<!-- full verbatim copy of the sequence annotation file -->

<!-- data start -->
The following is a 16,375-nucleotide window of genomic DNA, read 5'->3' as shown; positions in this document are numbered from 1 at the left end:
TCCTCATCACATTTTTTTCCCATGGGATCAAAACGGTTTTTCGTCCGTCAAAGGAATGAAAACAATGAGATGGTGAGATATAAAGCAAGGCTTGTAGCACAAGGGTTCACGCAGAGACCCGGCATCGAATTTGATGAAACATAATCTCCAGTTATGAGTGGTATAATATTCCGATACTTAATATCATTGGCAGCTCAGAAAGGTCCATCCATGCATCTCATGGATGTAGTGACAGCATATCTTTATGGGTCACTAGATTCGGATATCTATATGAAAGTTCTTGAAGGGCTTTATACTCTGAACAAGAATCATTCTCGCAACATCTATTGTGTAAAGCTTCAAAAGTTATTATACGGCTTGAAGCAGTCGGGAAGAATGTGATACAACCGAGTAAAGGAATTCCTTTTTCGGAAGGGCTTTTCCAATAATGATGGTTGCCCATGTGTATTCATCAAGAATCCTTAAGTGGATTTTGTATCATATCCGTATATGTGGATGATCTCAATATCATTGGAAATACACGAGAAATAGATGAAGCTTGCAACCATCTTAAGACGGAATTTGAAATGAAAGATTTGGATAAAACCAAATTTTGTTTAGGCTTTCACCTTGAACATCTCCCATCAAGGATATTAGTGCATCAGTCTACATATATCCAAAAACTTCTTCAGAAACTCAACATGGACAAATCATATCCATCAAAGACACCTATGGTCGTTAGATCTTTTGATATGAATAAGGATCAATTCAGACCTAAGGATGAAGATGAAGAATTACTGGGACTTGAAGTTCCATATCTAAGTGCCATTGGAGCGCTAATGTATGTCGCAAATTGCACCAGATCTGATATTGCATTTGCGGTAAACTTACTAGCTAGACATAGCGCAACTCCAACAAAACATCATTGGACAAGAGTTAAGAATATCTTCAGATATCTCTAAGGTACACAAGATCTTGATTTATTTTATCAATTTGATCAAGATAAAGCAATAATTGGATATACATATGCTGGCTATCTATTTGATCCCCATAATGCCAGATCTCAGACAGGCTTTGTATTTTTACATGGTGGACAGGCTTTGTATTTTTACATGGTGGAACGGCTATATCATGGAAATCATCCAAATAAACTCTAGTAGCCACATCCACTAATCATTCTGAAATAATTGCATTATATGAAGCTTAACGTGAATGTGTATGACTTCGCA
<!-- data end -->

The following is a 16,375-nucleotide window of genomic DNA, read 5'->3' as shown; positions in this document are numbered from 1 at the left end:
TCCTCATCACATTTTTTTCCCATGGGATCAAAACGGTTTTTCGTCCGTCAAAGGAATGAAAACAATGAGATGGTGAGATATAAAGCAAGGCTTGTAGCACAAGGGTTCACGCAGAGACCCGGCATCGAATTTGATGAAACATAATCTCCAGTTATGAGTGGTATAATATTCCGATACTTAATATCATTGGCAGCTCAGAAAGGTCCATCCATGCATCTCATGGATGTAGTGACAGCATATCTTTATGGGTCACTAGATTCGGATATCTATATGAAAGTTCTTGAAGGGCTTTATACTCTGAACAAGAATCATTCTCGCAACATCTATTGTGTAAAGCTTCAAAAGTTATTATACGGCTTGAAGCAGTCGGGAAGAATGTGATACAACCGAGTAAAGGAATTCCTTTTTCGGAAGGGCTTTTCCAATAATGATGGTTGCCCATGTGTATTCATCAAGAATCCTTAAGTGGATTTTGTATCATATCCGTATATGTGGATGATCTCAATATCATTGGAAATACACGAGAAATAGATGAAGCTTGCAACCATCTTAAGACGGAATTTGAAATGAAAGATTTGGATAAAACCAAATTTTGTTTAGGCTTTCACCTTGAACATCTCCCATCAAGGATATTAGTGCATCAGTCTACATATATCCAAAAACTTCTTCAGAAACTCAACATGGACAAATCATATCCATCAAAGACACCTATGGTCGTTAGATCTTTTGATATGAATAAGGATCAATTCAGACCTAAGGATGAAGATGAAGAATTACTGGGACTTGAAGTTCCATATCTAAGTGCCATTGGAGCGCTAATGTATGTCGCAAATTGCACCAGATCTGATATTGCATTTGCGGTAAACTTACTAGCTAGACATAGCGCAACTCCAACAAAACATCATTGGACAAGAGTTAAGAATATCTTCAGATATCTCTAAGGTACACAAGATCTTGATTTATTTTATCAATTTGATCAAGATAAAGCAATAATTGGATATACATATGCTGGCTATCTATTTGATCCCCATAATGCCAGATCTCAGACAGGCTTTGTATTTTTACATGGTGGACAGGCTTTGTATTTTTACATGGTGGAACGGCTATATCATGGAAATCATCCAAATAAACTCTAGTAGCCACATCCACTAATCATTCTGAAATAATTGCATTATATGAAGCTTAACGTGAATGTGTATGACTTCGCA